Tommy Enright also employs rabbit tractors for pasture-raising and reports a 12-week “grow-out” period for fryers, instead of the eight or so weeks conventional operations expect. The practice is labor-intensive, he says, because a single person can’t lift the enclosures alone: “If you drag them, the bunnies will get caught in the fencing.”
Regardless of whether your herd spends most of its time in mobile tractors or stationary hutches, you should outfit each shelter with a hanging waterer and feeder. Stock the latter with alfalfa-based pellets, supplementing the feed with weed-free Timothy or other grass hay for fiber, plus healthy snacks like oats, black-oil sunflower seeds, carrots, and apples. (Visit kwcages.com to find feed and accessories.)
Though relatively robust, rabbits do exhibit a few notable sensitivities. First, they scare easily – so much so that they’ve been known to die of heart attacks if a barking dog runs up to the hutch. Susceptible to heat-stroke when the temperature surpasses 80 degrees, bunnies can faint on hot days. Site hutches in a three-sided, shaded shelter for some insurance against disaster. In high summer, follow Enright’s lead and lay a few frozen bottles of water inside the enclosures.
Bunnies are also prone to tummy trouble, especially the digestive ailment coccidiosis. Organic-certification standards outlaw antibiotics, so Wixson urges “sanitation, sanitation, sanitation.” She explains, “If rabbits sit in a shitty pen, they’re going to get diseased.” Unfortunately, the wire floors that contribute to a clean habitat can cause “bumblefoot,” which could lead to an excruciatingly painful and sometimes life-threatening bacterial infection. Wooden platforms may provide relief; just be sure to clean them regularly.
One last item that belongs in every hutch: a faux burrow. You can buy a ready-made version (at kwcages.com) or retrofit a cardboard box by cutting out a rabbit-size door. The box should measure about 12 by 18 by 10 inches and have a removable lid for easy cleaning. “It gives the animals a place to scoot into where they feel safe,” says Wixson. And when it’s time to make bunnies, the box acts as a nest.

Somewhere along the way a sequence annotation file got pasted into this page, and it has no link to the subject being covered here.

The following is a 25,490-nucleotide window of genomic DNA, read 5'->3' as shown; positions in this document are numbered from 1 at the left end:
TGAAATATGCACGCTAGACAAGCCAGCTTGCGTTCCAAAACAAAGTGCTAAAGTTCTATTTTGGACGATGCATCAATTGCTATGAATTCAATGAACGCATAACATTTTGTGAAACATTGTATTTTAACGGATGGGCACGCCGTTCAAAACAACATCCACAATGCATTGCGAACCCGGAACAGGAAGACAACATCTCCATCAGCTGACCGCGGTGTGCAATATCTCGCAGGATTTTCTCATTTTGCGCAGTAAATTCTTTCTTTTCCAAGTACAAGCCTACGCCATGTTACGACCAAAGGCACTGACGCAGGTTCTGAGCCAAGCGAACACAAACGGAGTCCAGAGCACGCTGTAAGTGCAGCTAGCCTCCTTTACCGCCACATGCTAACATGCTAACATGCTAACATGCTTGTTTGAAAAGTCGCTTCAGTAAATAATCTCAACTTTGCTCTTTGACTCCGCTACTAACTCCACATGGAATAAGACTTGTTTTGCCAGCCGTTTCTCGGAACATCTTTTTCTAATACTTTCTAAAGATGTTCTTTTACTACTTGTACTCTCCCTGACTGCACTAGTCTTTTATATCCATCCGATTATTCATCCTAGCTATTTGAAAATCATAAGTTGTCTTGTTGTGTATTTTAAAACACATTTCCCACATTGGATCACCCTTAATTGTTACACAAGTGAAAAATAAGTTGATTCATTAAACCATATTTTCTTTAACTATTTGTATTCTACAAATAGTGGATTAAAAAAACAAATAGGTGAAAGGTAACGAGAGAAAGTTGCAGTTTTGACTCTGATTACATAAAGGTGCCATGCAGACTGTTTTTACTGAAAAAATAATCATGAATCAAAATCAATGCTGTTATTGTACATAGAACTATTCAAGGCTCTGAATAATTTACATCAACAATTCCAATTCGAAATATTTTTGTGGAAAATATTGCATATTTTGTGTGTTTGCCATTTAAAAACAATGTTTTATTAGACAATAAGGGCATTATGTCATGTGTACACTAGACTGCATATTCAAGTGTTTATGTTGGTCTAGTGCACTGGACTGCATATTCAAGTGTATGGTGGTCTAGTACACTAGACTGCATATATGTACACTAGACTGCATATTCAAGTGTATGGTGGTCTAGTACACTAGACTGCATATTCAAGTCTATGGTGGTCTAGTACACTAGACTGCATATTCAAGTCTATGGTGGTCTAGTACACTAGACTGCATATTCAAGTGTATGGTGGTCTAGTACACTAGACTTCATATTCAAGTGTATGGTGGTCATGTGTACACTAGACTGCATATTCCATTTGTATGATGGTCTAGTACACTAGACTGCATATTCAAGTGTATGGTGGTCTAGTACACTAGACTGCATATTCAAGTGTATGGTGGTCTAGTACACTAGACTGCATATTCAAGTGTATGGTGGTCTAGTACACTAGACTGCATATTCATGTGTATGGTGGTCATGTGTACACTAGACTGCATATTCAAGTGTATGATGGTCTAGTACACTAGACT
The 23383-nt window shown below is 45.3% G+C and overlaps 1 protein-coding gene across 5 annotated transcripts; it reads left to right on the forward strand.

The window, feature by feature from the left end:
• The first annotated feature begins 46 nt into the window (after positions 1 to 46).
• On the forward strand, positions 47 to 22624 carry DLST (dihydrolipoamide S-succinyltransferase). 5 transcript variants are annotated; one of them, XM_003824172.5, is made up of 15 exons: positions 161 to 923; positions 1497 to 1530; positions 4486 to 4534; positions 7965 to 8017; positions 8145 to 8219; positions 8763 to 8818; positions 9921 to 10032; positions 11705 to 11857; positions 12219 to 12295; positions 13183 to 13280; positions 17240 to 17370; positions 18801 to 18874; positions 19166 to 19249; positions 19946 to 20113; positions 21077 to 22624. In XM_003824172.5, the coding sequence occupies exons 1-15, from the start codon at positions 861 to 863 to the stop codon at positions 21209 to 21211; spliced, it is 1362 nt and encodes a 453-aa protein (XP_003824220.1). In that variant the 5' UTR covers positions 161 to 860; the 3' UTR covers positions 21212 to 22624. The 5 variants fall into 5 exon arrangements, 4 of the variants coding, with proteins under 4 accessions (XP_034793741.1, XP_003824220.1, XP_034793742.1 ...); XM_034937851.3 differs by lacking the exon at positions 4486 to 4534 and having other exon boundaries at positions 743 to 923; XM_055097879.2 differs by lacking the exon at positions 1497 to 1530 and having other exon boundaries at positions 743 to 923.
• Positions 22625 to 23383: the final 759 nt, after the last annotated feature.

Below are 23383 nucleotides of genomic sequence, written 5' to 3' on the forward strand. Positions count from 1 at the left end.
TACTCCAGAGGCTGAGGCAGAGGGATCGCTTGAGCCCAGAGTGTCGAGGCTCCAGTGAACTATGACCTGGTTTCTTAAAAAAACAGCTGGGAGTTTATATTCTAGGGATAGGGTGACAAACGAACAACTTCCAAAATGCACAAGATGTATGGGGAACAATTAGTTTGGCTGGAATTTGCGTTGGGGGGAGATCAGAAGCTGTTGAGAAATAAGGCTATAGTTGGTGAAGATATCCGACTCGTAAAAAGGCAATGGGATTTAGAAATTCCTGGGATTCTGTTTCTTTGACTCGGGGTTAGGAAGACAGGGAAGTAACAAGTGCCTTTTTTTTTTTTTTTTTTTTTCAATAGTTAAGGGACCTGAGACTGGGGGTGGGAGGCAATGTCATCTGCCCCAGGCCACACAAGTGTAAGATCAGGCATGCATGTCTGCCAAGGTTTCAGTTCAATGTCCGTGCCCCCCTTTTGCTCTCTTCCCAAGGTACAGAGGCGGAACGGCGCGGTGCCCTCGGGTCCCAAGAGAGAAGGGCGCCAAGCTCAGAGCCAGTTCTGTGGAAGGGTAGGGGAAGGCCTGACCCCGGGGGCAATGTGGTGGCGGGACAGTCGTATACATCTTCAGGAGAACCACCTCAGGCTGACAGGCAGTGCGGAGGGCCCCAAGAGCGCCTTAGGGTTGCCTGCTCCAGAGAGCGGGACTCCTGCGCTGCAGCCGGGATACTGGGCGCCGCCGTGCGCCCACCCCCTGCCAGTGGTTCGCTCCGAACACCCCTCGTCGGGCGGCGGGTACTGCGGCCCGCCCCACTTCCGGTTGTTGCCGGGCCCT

Rabbits reach sexual maturity starting at 6 months of age. For females, ovulation is induced by copulation, though overheated, stressed, or ill rabbits are unlikely to mate successfully. Take the doe to the buck (never the other way around, as does may defend their quarters and hurt the bucks), then let nature take its course. You’ll know the act is over – usually within seconds – when the buck dismounts and falls on his back. Never leave the pair unattended, and separate them immediately after consummation to avoid fighting. Bring them together again in a few hours to ensure conception.
Approximately 30 days later, a litter of tiny, hairless kits will enter the world. Just prior to kindling (giving birth), the mother will remove tufts of her fur to line a nook at the back of the nest box to keep her babies warm. Give her a hand by disinfecting the box and filling it with 1 to 2 inches of fresh pine shavings, plus a 6- to 8-inch layer of fresh straw, no later than the 27th day after breeding (during summer, an inch or two of straw does the trick).
Newborns are best left in the care of their mother. Check on them periodically to remove any that don’t survive (the runt often doesn’t). Within about two weeks, the bunnies will come bounding out of the box, and in another two to four weeks, you can begin transitioning the youngsters to their own hutch or tractor for the grow-out phase. Many farmers rebreed just two weeks after kindling, a six-week cycle that produces eight litters annually. Wixson and Enright, however, opt for only three or four kindlings a year and wait at least five to six weeks to begin weaning – a more humane approach, but one that significantly affects the bottom line.
Still, there’s no denying the end game. Assuming you can get past rabbits’ inherent cuteness, processing is often permitted on-farm, under the same exemptions used for chickens. (Check with your state’s department of agriculture to determine local laws.)
Three years into raising rabbits, Enright is in the black, though he pockets more from pasture chickens. “Rabbits could become my most profitable livestock,” he says, “but because I supplement with organic pellets, the margin shrinks.”
Wixson derives some extra income via value-added products: Rabbit terrine and smoked rabbit are staple menu items in her catering business, and she ships pelts to eco-conscious fashion designers. She also sells rabbit droppings – the “bunny berries” long prized by organic gardeners – to friends. “The manure can go straight into the soil,” she explains. “You don’t even have to compost it, and the worms absolutely love it.” Now that’s the kind of agricultural output even Bugs-loving American kids could get behind.